2 big-picture questions for Braves amid difficult stretch (2024)

May 31st, 2024

2 big-picture questions for Braves amid difficult stretch (1)

Joe Trezza


ATLANTA -- As Memorial Day fades further into the rearview mirror, the Braves are stuck in a rough patch. Down one superstar and one top prospect in the rotation, their pitching depth is being tested. Down another superstar at the top of the lineup, they’re hardly hitting.

Combine those factors, and the Braves have now lost 10 of their last 15 games after dropping Thursday’s series finale, 3-1, to the Nationals. Three of those defeats came this week at Truist Park against Washington, in the four games immediately following Ronald Acuña Jr.’s season-ending injury. The adversity has the Braves searching for answers on both sides of the ball.

“I think you’re really fortunate if you only go through [something like this] one time [in a season],” manager Brian Snitker said. “It’s never easy. It’s never smooth sailing for six months. There are going to be obstructions every year. You’re going to go through periods that you just need to work through, handle and take responsibility for and then fight your way through it. Eventually, things will turn out all right.”

Here are two big-picture questions the Braves need to answer to get back on track:

1) What’s the best way to plug the rotation?

The current uncertainty in the rotation stems from AJ Smith-Shawver’s recent oblique injury, which should sideline the club’s top prospect for 6-8 weeks. But ultimately, the Braves are still searching for a suitable fill-in for Spencer Strider, who is out for the season following Tommy John surgery. They promoted No. 3 prospect Spencer Schwellenbach from Double-A to audition Wednesday, and Thursday gave lefty swingman Ray Kerr another spot start as a way to push Reynaldo López back and provide the entire rotation extra rest.

Schwellenbach held his own a bit better than Kerr, who did strike out seven but allowed three runs over 3 2/3 innings and was outpitched by Trevor Williams. While Max Fried, Chris Sale and López have been sensational, the back of the rotation is strained without Strider: Braves starters are 0-8 with a 7.25 ERA in the 10 losses of this current stretch.

What’s the solution? Besides Schwellenbach, none of the Braves’ next five top pitching prospects -- per MLB Pipeline -- are realistic options at this point, though No. 14 Darius Vines and No. 15 Dylan Dodd could be back at some point soon. But the Braves seem content giving Schwellenbach, and to some extent Kerr, more opportunities, hoping they run with them, while leaning on their remaining horses to keep pulling.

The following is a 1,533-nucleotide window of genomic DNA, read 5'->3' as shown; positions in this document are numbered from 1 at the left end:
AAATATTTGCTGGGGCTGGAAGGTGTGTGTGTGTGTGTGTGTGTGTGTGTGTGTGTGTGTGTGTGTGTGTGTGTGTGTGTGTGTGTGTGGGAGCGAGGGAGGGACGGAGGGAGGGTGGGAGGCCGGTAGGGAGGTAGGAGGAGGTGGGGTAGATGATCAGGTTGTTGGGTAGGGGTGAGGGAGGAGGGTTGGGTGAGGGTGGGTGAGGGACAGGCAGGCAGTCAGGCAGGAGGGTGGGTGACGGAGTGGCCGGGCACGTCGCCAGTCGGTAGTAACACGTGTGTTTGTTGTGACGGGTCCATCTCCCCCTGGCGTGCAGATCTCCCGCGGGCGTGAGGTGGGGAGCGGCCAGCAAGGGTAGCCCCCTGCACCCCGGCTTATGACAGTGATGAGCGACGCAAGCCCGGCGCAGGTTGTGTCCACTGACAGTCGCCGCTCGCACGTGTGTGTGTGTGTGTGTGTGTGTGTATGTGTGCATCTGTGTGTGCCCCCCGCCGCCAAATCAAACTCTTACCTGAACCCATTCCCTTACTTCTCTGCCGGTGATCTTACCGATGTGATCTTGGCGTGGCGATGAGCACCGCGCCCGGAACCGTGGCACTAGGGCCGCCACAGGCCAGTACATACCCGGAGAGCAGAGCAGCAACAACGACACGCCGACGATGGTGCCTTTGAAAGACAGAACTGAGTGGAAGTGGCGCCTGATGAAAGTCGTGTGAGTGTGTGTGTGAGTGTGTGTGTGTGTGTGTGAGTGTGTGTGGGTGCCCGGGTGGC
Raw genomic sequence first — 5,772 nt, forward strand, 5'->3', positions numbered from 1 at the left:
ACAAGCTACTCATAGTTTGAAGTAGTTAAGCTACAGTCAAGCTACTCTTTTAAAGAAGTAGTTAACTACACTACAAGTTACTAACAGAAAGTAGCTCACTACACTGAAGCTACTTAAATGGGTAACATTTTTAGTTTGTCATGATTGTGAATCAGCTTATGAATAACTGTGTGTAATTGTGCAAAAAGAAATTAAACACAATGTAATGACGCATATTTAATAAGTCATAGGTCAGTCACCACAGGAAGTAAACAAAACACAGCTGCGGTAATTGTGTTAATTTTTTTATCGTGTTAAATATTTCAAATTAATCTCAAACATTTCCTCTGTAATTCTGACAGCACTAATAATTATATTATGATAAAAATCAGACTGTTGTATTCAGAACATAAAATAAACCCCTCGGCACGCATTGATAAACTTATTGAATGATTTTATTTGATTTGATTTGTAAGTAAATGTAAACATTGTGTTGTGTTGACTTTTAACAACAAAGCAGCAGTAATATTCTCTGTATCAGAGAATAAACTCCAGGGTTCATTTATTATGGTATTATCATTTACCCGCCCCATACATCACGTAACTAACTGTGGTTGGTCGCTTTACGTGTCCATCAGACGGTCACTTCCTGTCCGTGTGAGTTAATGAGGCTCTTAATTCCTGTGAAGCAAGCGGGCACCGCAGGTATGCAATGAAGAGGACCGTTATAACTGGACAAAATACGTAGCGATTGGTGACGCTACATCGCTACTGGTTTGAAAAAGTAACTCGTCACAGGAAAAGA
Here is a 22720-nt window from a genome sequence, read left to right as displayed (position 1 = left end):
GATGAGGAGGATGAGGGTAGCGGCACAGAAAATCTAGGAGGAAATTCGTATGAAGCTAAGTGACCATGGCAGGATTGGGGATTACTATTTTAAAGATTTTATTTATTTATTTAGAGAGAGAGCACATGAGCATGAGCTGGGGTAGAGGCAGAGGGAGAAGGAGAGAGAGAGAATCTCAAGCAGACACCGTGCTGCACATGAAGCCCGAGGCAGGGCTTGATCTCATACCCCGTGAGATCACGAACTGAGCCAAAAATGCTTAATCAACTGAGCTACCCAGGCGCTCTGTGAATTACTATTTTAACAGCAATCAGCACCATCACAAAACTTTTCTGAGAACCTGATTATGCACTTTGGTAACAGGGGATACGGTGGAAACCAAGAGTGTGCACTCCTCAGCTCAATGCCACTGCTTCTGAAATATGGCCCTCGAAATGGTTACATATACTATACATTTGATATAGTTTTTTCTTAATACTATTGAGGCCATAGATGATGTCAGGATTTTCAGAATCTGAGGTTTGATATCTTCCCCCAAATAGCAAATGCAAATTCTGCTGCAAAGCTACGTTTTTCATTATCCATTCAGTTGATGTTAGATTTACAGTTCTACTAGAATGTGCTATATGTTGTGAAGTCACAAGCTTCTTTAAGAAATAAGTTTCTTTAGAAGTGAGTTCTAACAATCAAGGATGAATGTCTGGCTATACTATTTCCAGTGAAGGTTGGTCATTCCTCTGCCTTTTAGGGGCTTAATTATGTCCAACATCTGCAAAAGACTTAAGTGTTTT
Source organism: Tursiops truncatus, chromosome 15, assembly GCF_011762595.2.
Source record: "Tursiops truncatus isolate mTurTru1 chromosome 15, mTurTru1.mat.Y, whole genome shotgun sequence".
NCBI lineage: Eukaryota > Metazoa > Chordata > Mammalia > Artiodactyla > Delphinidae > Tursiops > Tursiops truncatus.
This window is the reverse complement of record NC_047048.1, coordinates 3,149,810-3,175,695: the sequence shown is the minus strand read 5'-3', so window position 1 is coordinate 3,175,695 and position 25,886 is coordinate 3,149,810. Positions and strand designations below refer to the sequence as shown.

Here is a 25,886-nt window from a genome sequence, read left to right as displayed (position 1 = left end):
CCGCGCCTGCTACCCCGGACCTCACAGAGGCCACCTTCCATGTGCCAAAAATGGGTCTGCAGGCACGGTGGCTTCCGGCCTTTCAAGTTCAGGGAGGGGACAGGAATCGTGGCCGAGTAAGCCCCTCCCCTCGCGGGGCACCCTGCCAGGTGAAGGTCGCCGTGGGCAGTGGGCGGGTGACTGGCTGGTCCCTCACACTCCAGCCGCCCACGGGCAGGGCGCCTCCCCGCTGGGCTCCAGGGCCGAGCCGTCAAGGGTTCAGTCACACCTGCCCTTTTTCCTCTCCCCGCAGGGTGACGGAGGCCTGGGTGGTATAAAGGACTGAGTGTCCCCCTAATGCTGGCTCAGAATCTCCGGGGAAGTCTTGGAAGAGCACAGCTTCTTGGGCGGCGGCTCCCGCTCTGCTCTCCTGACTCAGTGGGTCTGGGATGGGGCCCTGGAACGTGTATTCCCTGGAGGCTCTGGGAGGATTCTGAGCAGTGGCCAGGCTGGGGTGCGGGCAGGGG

Given that Atlanta expects Smith-Shawver to return around the July 30 Trade Deadline, and the fact that its top trade chips are pitchers, any effort to make a big splashy upgrade feels more likely to go toward figuring out …

2) How to replace Ronald Acuña Jr.

Here, too, the Braves lack an obvious, imminent solution. It’s never easy replacing your best players, and Acuña’s season-ending knee injury came as a total shock to a lineup that was already slumping outside of Marcell Ozuna. Maybe in a month or so, teams will be willing to move on from outfielders the Braves’ front office finds appealing, but the trade market is still weeks away from heating up. The Braves’ lineup is full of talented, accomplished veterans. Atlanta needs them to help mitigate his absence.

“We all know what we’re capable of, it’s just a matter of going out there and doing it,” third baseman Austin Riley said.

The problem is, right now that isn’t happening. Ozuna remains red-hot and looks like an All-Star, leading the National League in homers (16) and RBIs (49). But almost everyone else is scuffling. During this four-game set against the Nationals, they averaged 2.25 runs per game, amassed 43 strikeouts and drew just eight walks.

In the past 14 games, the Braves are hitting .235 with a .676 OPS as a team and averaging 3.4 runs per game. They’ve struck out 134 times and drawn only 32 walks. All told, they’ve lost 17 of 30, scoring two or fewer runs 13 times in that stretch.

“You just hope a two-out hit that somebody gets relaxes everybody,” Snitker said. “You get into try-too-hard mode. Everybody wants to be the guy. You just have to work through it, handle it, keep working. If you handle it, then there are good things on the other end. These guys are really good at doing that if I keep running them out there. So I’m going to keep running them out there every day.”

2 big-picture questions for Braves amid difficult stretch (2024)


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